The fame and popularity came to Sinclair with the issuing of “The Jungle” – a sociological novel, the work of public and literature heritage. The story is narrating about the hard destiny of Lithuanian immigrants who seek for freedom and justice in American land. However, their new motherland treats them badly in spite of their fair and clear dreams: the immigrants become the hostages of merciless socialistic labor system of the United States. The main character Jurgis Rudkus suffer...
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... semantic amplitude, and the point of the paragraph is spun from the first to the last sentence with equal tension. Sinclair does not shy to use rhetoric questions which usually remain without answer, addressing them to the people of Chicago. “Will they write the charter of your liberties? Can you not see that the task is your task—yours to dream, yours to resolve, yours to execute?”(4) It is a great deal when Sinclair describes the atmosphere of moral decay, applying the critical pronouns – I, me, you, they – to show the almost global scales of the problem that concerns every common citizen of America.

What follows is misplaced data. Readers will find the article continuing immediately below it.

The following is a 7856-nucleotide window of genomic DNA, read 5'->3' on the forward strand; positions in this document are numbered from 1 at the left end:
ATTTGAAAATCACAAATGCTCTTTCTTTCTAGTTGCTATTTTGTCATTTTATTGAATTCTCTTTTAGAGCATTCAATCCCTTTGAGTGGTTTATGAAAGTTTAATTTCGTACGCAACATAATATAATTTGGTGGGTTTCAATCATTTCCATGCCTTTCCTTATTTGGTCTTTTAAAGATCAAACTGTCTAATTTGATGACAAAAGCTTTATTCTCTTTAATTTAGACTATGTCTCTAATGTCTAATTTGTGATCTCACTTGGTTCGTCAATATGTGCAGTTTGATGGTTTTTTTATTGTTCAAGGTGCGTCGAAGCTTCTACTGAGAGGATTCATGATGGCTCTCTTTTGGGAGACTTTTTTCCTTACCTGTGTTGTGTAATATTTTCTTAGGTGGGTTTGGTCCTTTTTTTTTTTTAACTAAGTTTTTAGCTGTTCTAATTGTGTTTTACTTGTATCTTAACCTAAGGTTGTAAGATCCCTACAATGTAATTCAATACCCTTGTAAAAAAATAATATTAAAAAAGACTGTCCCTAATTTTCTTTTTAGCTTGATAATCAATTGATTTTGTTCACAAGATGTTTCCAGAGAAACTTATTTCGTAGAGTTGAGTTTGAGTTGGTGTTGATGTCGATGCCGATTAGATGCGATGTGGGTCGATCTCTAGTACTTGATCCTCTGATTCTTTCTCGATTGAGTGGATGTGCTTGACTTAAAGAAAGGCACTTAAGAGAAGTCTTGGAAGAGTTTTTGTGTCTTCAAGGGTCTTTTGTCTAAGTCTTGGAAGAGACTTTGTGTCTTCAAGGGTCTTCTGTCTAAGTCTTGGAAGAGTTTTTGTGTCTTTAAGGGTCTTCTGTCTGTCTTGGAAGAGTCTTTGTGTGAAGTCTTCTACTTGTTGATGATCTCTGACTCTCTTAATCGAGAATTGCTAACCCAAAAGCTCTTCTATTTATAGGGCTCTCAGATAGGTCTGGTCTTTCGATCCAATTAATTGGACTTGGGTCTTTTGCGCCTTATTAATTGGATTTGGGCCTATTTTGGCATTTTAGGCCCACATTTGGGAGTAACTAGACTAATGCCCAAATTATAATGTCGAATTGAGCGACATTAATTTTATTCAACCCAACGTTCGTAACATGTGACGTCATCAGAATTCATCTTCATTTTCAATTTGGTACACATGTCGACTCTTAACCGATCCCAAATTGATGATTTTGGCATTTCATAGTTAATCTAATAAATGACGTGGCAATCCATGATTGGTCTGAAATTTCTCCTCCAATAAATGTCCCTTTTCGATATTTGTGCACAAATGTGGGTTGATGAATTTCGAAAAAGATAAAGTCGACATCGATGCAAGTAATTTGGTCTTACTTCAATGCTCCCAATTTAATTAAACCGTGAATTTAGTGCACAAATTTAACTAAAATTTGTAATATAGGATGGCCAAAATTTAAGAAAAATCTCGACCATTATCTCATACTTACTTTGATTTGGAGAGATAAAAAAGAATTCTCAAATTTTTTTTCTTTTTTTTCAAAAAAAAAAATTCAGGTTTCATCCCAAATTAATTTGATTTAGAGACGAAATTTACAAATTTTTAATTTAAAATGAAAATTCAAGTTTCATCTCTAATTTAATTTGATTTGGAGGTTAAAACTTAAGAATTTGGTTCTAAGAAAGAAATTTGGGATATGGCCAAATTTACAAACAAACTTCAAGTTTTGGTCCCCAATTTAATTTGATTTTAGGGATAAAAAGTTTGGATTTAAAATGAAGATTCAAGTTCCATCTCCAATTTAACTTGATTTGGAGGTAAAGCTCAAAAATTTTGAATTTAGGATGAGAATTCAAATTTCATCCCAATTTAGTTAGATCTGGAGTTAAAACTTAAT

Every single rhetorical technique is aimed to enforce the atmosphere of merciless and uncompromised social naturalism that takes place in Chicago of that period.
Sinclair, Upton. The Jungle. Charleston, South Carolina: Forgotten Books, 1942. Print.
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